Windhoek – A total of 251 children born during the liberation struggle (CLS) are set to undergo six months of civic and vocational training at the Simon Mutumba Police Training Centre in Zambezi Region in order to make them employable.
The participants, who left for Zambezi last week, will first undergo two months civic training while the remaining four months will be for vocational training.
A statement issued by Nangula Mbako, permanent secretary in the Office of the Prime Minister (OPM) explained that the centre was availed by the safety and security ministry to be used for training.
She said trainees are from Erongo, Hardap, Karas, Kavango East, Khomas, Kunene, Ohangwena, Omaheke, Oshana, Oshikoto, Otjozondjupa and Zambezi regions.
President Hage Geingob recently recommended that N$11.3 million be availed from the Development Fund of the Social Security Commission for training unemployed members of this group. The money will cater for training, uniforms, catering services, training equipment, accommodation and an allowance for six months.
Another group of 260 students is currently being trained at Berg Aukas in technical and vocational areas such as motor mechanics, plumbing and welding.
They are also being trained in building, construction, electrical installation and electronics in order to make them employable as well as to employ themselves and fully participate in the economy of the country. A further 54 ‘struggle kids’ are undergoing training at NIMT in Arandis.
Mbako explained that the initiative to assist these youths is not the only programme addressing youth skill development in the country.
“This is a specific Cabinet directive designed to address the plight of the children of the liberation struggle in addition to the entire spectrum of other youth programmes in the country,” said Mbako.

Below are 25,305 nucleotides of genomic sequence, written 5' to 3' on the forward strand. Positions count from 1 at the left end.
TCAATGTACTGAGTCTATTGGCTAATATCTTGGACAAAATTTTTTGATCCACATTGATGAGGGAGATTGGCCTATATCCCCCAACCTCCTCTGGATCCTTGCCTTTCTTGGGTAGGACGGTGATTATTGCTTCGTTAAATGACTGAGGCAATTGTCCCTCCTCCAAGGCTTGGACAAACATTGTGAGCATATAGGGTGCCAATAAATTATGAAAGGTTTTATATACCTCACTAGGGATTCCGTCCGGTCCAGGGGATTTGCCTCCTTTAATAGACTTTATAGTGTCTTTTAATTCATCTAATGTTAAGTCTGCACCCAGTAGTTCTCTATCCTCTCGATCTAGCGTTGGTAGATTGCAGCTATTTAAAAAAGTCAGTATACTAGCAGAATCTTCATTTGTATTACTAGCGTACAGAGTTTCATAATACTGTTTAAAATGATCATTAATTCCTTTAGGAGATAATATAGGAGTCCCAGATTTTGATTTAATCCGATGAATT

She said government has multi-faceted programmes to develop the youth of Namibia and equip them with relevant knowledge and skills through vocational training centres up to higher institutions of learning such as the University of Namibia (Unam) and the Namibia University of Science and Technology (NUST), as well as universities abroad.
“The committee is still in the process of identifying more suitable training centres for the remaining CLS.
Government is therefore appealing to those who have not yet accepted the government’s offer to seize the opportunity which is being implemented to solve their plight,” stated Mbako.
Group leader of the ‘struggle kids’ in Windhoek, Jerry Hamukwaya, told New Era yesterday that about 11 of their members left for training in Zambezi Region on Friday.
Hamukwaya added that among 370 renaming members some have qualifications which they submitted to the OPM last week, and they are waiting for feedback as to what will be done in their case as they want jobs and not training.
Oshakati group leader Ileni Nanhonda added that 16 members also left for training last week.